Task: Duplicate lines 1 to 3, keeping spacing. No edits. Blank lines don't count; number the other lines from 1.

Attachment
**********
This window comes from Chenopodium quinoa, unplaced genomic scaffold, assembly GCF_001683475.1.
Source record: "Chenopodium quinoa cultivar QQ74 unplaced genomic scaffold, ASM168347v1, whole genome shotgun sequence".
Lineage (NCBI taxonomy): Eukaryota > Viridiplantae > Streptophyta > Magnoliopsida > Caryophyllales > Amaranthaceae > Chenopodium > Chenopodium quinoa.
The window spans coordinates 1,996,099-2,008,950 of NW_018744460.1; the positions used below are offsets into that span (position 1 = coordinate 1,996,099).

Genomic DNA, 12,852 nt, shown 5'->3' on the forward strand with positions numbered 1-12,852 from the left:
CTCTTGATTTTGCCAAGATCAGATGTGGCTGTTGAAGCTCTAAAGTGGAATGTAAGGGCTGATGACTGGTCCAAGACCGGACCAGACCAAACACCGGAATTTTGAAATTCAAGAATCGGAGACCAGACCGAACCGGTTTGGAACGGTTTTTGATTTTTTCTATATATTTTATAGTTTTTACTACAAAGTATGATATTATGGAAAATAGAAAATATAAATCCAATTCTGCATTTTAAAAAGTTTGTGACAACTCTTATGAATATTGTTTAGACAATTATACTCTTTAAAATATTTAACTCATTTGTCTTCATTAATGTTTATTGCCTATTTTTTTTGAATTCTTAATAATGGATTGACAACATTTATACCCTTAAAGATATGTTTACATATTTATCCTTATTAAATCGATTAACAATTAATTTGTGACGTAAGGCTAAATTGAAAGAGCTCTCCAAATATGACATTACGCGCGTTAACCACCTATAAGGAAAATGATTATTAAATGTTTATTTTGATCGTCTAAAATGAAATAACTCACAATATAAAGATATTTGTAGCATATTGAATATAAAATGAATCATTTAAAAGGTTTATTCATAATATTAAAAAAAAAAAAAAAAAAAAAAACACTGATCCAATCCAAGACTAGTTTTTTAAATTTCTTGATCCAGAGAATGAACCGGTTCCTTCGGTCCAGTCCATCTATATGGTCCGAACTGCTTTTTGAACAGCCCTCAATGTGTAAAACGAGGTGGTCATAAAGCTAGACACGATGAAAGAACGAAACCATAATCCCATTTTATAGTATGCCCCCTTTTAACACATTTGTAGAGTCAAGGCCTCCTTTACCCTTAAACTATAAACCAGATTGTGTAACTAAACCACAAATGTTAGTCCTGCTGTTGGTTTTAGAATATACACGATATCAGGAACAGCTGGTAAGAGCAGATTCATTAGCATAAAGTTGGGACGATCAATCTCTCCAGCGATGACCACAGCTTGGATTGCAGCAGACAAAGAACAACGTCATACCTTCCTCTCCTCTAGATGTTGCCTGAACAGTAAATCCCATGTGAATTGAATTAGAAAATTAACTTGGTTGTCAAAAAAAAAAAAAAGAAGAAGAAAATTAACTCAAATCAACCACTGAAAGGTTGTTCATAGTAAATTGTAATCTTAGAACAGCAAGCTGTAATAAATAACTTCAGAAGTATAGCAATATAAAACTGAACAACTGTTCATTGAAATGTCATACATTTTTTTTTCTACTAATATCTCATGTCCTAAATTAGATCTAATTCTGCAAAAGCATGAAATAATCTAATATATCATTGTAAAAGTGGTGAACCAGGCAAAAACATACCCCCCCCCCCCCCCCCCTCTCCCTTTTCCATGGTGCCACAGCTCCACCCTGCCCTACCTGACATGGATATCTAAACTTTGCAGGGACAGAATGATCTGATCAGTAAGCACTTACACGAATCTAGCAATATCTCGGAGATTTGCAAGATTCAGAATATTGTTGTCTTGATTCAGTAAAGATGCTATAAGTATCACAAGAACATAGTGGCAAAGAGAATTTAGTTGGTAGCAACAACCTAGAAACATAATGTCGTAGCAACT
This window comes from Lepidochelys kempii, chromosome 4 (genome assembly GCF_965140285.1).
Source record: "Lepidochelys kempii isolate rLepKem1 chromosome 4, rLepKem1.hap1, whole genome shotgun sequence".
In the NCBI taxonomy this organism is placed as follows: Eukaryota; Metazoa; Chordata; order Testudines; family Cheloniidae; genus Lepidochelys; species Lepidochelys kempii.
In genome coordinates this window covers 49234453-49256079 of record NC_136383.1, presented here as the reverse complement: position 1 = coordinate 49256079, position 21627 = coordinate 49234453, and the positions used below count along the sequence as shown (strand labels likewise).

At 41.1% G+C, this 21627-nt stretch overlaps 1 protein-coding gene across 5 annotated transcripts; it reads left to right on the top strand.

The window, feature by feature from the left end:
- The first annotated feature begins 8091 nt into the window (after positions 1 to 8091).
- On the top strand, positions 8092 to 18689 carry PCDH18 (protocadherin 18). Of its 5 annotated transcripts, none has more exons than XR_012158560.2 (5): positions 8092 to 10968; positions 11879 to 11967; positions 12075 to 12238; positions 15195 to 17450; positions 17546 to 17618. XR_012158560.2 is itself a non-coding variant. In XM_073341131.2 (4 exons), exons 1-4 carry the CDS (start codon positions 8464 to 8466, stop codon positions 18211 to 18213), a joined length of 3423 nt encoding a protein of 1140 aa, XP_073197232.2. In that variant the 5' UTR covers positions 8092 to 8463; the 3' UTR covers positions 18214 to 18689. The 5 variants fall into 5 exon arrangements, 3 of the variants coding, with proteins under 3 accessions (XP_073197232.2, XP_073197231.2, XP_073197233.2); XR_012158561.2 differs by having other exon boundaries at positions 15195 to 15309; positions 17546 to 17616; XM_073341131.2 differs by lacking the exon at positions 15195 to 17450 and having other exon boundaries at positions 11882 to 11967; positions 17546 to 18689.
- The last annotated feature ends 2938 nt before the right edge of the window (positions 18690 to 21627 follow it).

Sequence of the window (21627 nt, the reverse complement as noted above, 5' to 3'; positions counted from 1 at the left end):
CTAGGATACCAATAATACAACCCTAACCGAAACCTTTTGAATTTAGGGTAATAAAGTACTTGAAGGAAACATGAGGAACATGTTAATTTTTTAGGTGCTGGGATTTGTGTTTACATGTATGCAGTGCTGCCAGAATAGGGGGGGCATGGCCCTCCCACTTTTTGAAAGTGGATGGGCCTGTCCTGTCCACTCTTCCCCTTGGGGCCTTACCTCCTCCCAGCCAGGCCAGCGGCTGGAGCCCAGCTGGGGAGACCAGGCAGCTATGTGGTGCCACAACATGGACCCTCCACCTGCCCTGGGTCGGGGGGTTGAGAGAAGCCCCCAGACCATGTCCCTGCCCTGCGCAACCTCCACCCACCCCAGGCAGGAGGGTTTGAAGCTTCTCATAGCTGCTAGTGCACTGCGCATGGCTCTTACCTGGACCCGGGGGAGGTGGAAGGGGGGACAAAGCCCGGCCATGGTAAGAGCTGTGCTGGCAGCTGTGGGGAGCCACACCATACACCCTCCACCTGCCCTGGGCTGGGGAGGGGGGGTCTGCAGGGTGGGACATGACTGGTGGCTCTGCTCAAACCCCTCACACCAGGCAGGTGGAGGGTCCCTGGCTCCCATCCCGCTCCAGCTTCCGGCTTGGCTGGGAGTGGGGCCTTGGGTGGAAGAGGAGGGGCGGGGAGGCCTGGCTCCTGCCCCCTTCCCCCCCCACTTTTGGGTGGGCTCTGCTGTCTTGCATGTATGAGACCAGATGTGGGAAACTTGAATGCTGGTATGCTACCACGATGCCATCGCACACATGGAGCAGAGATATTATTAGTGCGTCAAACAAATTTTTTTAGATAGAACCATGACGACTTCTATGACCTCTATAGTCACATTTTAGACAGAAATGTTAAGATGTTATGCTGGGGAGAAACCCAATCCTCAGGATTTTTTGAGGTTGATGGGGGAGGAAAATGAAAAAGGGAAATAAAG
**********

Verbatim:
This window comes from Chenopodium quinoa, unplaced genomic scaffold, assembly GCF_001683475.1.
Source record: "Chenopodium quinoa cultivar QQ74 unplaced genomic scaffold, ASM168347v1, whole genome shotgun sequence".
Lineage (NCBI taxonomy): Eukaryota > Viridiplantae > Streptophyta > Magnoliopsida > Caryophyllales > Amaranthaceae > Chenopodium > Chenopodium quinoa.